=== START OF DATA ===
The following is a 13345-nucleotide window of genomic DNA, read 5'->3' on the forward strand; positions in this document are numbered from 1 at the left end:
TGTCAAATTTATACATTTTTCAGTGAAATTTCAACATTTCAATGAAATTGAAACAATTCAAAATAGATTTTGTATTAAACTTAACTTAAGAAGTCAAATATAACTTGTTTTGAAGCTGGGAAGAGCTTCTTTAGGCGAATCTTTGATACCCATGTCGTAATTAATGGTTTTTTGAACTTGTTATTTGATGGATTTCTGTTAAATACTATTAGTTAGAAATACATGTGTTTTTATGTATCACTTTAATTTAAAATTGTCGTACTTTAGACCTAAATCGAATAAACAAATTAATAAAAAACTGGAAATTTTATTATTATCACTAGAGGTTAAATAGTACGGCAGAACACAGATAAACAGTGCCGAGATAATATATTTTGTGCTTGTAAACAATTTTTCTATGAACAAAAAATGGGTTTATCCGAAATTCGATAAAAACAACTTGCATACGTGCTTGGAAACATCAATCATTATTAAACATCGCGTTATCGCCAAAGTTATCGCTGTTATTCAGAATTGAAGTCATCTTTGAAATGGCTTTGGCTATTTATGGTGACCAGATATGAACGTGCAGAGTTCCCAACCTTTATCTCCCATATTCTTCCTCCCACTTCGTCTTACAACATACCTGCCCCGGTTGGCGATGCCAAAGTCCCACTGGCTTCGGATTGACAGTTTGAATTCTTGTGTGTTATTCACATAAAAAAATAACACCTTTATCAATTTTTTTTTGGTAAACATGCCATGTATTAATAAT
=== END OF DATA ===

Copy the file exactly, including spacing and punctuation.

The following is a 13345-nucleotide window of genomic DNA, read 5'->3' on the forward strand; positions in this document are numbered from 1 at the left end:
TGTCAAATTTATACATTTTTCAGTGAAATTTCAACATTTCAATGAAATTGAAACAATTCAAAATAGATTTTGTATTAAACTTAACTTAAGAAGTCAAATATAACTTGTTTTGAAGCTGGGAAGAGCTTCTTTAGGCGAATCTTTGATACCCATGTCGTAATTAATGGTTTTTTGAACTTGTTATTTGATGGATTTCTGTTAAATACTATTAGTTAGAAATACATGTGTTTTTATGTATCACTTTAATTTAAAATTGTCGTACTTTAGACCTAAATCGAATAAACAAATTAATAAAAAACTGGAAATTTTATTATTATCACTAGAGGTTAAATAGTACGGCAGAACACAGATAAACAGTGCCGAGATAATATATTTTGTGCTTGTAAACAATTTTTCTATGAACAAAAAATGGGTTTATCCGAAATTCGATAAAAACAACTTGCATACGTGCTTGGAAACATCAATCATTATTAAACATCGCGTTATCGCCAAAGTTATCGCTGTTATTCAGAATTGAAGTCATCTTTGAAATGGCTTTGGCTATTTATGGTGACCAGATATGAACGTGCAGAGTTCCCAACCTTTATCTCCCATATTCTTCCTCCCACTTCGTCTTACAACATACCTGCCCCGGTTGGCGATGCCAAAGTCCCACTGGCTTCGGATTGACAGTTTGAATTCTTGTGTGTTATTCACATAAAAAAATAACACCTTTATCAATTTTTTTTTGGTAAACATGCCATGTATTAATAAT